Few screenwriters mirror Quentin Tarantino. There's a reason the beloved filmmaker has two Oscar wins, and they are both for screenwriting (for Pulp Fiction and Django Unchained). But other directors tackling Westerns -- from contemporary ones like Hell or High Water to revisionist classics like The Magnificent Seven -- know that they can't crib from QT's approach to the genre... and some have no desire to walk down Tarantino's path, specifically. Director Antoine Fuqua opened up about the language Quentin Tarantino uses in his Westerns -- specifically the overuse of the N-word -- and why you don't hear it in the new Magnificent Seven, saying:
What it boils down to is a matter of preference, and I have to say, I side with Antoine Fuqua on this one. Racial slurs are ugly, and they easily can be replaced by similar words that convey the same sentiment without zeroing in on race. "Asshole" can be substituted for the N-word in any screenplay, and the message (usually) will remain the same... unless a screenwriter wants a racial subtext to be present.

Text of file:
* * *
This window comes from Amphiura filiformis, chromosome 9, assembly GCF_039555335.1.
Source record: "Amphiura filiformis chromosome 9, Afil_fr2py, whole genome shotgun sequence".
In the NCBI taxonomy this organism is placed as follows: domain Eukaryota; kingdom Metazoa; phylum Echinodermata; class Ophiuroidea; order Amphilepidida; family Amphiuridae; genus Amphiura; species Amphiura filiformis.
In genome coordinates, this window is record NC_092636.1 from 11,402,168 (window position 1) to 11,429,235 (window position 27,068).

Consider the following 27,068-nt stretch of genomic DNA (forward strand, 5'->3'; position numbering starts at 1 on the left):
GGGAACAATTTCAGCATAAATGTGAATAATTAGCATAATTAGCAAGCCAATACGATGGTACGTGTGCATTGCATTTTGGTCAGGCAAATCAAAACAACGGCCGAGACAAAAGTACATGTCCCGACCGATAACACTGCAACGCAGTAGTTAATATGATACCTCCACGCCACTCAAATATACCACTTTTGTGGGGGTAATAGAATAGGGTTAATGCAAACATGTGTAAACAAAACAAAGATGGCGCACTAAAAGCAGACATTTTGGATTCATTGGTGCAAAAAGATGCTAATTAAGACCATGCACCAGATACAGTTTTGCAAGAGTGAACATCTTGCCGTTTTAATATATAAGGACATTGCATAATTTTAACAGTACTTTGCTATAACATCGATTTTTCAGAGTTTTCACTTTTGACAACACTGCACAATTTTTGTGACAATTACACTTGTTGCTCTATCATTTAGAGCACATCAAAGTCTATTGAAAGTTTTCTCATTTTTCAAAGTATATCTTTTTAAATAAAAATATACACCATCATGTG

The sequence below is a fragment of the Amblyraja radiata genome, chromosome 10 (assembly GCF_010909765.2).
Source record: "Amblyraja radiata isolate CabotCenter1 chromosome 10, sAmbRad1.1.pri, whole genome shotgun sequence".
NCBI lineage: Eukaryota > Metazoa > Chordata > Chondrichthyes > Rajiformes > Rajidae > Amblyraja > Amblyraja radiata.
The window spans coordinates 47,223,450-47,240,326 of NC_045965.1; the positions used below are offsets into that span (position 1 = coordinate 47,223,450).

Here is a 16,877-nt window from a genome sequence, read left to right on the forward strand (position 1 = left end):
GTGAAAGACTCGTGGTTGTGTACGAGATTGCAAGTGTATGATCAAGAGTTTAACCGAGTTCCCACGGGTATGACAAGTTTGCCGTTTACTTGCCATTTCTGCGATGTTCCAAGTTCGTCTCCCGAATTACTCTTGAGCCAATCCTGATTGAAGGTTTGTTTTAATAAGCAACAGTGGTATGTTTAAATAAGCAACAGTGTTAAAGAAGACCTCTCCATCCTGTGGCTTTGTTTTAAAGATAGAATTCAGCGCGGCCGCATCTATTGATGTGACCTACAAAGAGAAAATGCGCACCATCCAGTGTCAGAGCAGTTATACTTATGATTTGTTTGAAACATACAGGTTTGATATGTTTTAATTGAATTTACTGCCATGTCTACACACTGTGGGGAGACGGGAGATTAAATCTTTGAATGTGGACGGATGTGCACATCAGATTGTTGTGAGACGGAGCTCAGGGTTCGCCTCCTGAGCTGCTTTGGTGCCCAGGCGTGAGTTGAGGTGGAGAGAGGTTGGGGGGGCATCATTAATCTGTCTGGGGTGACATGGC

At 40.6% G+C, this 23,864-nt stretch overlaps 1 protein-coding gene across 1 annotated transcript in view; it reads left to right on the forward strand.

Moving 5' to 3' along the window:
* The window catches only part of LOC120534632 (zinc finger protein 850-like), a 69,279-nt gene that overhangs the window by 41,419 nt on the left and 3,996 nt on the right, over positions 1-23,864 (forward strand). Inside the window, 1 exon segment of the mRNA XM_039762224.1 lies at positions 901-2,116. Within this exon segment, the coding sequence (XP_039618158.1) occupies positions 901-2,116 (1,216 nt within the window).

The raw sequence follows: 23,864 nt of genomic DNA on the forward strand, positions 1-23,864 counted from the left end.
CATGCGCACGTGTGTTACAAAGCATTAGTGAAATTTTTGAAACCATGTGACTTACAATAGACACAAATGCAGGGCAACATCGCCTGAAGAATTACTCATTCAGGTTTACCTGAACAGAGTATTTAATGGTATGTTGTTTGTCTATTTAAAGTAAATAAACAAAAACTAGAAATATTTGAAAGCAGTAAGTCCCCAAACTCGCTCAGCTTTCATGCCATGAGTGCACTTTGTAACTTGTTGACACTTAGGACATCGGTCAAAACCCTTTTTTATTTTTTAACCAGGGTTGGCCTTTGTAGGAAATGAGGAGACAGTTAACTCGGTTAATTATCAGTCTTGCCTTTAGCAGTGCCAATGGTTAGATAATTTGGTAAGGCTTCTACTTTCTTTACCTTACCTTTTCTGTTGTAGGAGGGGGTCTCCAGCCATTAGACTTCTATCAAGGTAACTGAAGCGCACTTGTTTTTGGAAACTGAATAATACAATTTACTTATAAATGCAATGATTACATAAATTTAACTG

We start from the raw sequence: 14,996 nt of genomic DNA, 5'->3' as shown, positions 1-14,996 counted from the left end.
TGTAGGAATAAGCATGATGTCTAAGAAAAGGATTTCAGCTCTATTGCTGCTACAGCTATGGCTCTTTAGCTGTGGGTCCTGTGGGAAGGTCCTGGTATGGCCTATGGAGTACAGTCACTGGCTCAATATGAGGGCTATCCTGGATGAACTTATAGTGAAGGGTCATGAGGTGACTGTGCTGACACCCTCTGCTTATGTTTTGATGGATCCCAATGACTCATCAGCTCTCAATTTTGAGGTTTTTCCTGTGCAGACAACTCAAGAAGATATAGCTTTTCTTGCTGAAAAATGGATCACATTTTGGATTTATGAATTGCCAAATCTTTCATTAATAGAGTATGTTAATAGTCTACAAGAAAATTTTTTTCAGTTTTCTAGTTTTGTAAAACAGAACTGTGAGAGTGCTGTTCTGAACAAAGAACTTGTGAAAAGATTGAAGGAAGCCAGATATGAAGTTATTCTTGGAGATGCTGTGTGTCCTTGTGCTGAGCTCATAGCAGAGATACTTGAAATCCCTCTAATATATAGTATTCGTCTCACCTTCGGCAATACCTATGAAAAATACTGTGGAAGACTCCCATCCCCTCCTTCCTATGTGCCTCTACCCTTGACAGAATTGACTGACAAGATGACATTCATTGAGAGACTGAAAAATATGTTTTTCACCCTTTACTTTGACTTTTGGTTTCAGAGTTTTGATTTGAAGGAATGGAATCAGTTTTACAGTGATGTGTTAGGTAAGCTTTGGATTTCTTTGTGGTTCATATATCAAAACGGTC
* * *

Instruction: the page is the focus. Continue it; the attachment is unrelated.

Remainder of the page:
But what I really get, when it comes from an African-American filmmaker with an African-American leading man, is, "Why would they subject themselves to this on a daily basis while making a movie?" It's like wearing the heavy burden of an offensive word day in, and day out. And for what? This is a fair question I'd love to present to Samuel L. Jackson and Jamie Foxx, each of whom happily signed up for Quentin Tarantino's Django Unchained, leading the former to scenes like this:
But of course, it's a matter of taste, and seeing as how Quentin Tarantino won Oscars for his dialogue, it seems like several people love his scripts. Where do you fall on the issue? Do you side with QT? Or do you think Antoine Fuqua has a point?
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